By Ichiro Suzuki
The West has been warning developing countries to be aware of potential pitfalls of excessive borrowing from China through their aggressive push of the Belt & Road Initiatives. Yunnan Chen, PhD candidate at Johns-Hopkins School of Advanced International Studies (SAIS) offers some interesting insights on how much the BRI’s supposed African beneficiaries are owed to China. The burdens these heavily indebted poor countries (HIPC) have accumulated against China since 2000 is listed below. In proportion to the size of the economy, these debt burdens are:
Angola 18% of GDP, Ethiopia 16%, Kenya 7%, Sudan 6%, Cameroon 10%, Nigeria 9% and Ghana 7%.
To all of these HIPCs, these burdens look onerous for two reasons. One, these debts are not in their own currencies. Two, China is not the only creditor to them. They certainly owe to multi-lateral institutions such as the World Bank and the IMF, and developed countries. These HIPCs accumulated Chinese debt between 2000 and 2015, right after the debt relief by the Paris Club countries. It looks as soon as their developed countries debt was forgiven, the HIPCs began to borrow fiercely from China under the name of infrastructure development. When China’s insatiable appetite for natural resources drove commodities prices up, the HIPCs’ economies boomed as beneficiaries of higher prices. That made Africa look taking off at last, for a time. The global financial crisis in 2008-09 brought an end to the early 21st century commodities boom, and that brought to light the HIPCs’ sorry states of finances. As Mark Twain famously said, “History does not repeat itself but it rhymes.”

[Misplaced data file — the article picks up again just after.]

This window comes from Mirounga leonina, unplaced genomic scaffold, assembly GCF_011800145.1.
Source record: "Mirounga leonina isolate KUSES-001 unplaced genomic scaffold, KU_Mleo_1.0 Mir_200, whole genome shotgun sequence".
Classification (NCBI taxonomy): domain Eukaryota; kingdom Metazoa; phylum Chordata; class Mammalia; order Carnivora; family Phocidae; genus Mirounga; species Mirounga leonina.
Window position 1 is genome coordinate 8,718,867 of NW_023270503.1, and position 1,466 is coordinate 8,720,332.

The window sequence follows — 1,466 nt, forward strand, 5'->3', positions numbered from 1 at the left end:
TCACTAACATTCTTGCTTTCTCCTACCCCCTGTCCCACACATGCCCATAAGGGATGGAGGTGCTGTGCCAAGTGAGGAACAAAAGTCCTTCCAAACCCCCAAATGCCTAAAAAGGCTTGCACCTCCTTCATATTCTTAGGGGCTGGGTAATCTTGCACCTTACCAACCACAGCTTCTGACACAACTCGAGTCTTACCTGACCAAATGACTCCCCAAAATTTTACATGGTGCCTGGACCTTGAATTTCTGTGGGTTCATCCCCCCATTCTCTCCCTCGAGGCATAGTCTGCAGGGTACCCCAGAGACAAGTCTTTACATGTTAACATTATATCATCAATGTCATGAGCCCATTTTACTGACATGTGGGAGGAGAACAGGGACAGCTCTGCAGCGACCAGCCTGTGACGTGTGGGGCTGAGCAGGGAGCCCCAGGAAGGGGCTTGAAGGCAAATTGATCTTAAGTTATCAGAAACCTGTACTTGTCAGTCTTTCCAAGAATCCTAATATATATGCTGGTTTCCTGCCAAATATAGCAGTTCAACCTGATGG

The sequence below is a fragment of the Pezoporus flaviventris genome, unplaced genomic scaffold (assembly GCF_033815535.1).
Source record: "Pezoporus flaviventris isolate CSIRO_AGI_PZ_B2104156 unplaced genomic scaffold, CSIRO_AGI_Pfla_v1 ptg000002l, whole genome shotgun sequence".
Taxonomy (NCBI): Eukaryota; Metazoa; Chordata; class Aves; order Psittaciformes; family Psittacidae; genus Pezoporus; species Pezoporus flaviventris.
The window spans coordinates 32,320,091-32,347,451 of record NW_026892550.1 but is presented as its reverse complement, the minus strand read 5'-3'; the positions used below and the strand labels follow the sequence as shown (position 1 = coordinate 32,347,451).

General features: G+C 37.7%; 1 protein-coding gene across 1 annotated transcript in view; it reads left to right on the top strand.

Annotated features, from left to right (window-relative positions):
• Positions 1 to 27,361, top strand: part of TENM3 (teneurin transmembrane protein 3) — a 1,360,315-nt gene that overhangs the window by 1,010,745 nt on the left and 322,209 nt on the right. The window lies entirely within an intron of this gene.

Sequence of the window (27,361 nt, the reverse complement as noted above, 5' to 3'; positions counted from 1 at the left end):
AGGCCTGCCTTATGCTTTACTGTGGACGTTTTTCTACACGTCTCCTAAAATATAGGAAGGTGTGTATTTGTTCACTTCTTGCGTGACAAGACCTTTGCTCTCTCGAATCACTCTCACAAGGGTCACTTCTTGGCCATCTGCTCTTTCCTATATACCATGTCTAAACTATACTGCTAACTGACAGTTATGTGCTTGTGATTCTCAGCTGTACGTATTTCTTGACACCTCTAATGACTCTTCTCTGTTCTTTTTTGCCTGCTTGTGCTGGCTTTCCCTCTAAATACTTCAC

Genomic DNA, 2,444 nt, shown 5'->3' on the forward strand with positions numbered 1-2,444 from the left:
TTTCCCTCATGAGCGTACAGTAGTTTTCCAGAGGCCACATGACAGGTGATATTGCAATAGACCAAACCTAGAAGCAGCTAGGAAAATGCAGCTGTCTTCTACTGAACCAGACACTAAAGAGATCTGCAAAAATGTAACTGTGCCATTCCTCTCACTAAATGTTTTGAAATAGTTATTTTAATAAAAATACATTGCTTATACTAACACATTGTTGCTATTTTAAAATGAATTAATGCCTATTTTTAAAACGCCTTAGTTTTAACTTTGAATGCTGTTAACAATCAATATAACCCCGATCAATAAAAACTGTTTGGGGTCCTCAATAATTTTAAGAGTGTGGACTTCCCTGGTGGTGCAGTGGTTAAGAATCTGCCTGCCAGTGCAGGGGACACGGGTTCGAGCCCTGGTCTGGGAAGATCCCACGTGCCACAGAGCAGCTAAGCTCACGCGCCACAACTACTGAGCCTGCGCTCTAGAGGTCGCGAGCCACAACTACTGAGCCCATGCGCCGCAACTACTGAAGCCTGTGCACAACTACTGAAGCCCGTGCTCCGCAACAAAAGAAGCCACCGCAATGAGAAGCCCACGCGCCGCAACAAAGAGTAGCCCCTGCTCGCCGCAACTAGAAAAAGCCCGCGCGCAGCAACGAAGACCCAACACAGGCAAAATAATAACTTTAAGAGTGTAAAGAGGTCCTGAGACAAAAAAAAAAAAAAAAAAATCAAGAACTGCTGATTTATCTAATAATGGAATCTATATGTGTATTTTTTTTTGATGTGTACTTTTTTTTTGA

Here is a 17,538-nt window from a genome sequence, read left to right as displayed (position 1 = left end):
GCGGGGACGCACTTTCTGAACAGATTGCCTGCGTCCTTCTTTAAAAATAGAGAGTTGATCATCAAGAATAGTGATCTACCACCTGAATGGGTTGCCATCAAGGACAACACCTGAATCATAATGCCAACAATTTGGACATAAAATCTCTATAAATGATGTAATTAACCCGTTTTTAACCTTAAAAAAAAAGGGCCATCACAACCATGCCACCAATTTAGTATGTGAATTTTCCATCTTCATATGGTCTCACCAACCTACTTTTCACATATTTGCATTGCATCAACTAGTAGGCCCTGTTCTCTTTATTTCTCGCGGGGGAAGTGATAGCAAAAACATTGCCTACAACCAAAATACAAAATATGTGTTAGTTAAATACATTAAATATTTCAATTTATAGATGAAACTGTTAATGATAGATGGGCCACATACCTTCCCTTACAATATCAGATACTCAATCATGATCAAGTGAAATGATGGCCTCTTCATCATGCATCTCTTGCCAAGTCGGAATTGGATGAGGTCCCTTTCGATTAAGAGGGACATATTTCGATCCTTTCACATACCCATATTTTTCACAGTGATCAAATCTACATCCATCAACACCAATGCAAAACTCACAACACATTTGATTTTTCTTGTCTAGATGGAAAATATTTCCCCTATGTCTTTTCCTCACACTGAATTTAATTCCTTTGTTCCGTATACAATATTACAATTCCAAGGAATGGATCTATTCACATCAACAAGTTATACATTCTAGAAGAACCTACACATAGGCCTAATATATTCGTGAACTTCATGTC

Ms. Chen gives some description of the Ethiopian - Djibouti standard gauge railway, implying that infrastructure investments are not always financially feasible despite the necessity on the surface.
It cost $4.5 billion, out of which $4.0 billion from China Export-Import Bank
It runs only twice daily.
Without fences on the railways, trains are often interrupted by herds of cattles.
Most exporters use road transport due to flexibility and reliability.
Few passenger-based rail systems are profitable.
China’s state insurer Sinosure publicly commits $1 billion loss to write off.
Western banks, primarily those in the U.K. and the U.S. have a two hundred year history of rescheduling loans to developing countries or have them defaulted by the borrowers. As Ethiopia is gaining some concessions from China over their borrowing, it looks China has joined the club as well as finding the cost of an aggressive aid-driven diplomacy. African’s HIPCs must be relieved to find China is not seizing their assets for their failure to pay back as scheduled.
About the author: Ichiro Suzuki is a retired banking executive with global investment experience.
Recommended reading: Ethiopia and Kenya are struggling with Chinese debt over railway projects https://qz.com/africa/1634659/ethiopia-kenya-struggle-with-chinese-debt-over-sgr-railways/?fbclid=IwAR2Re-mRmV74gSdhHaGK71R4KMwSeA5TYgnh2J23PGj_ED5V6-2OoZqfNKg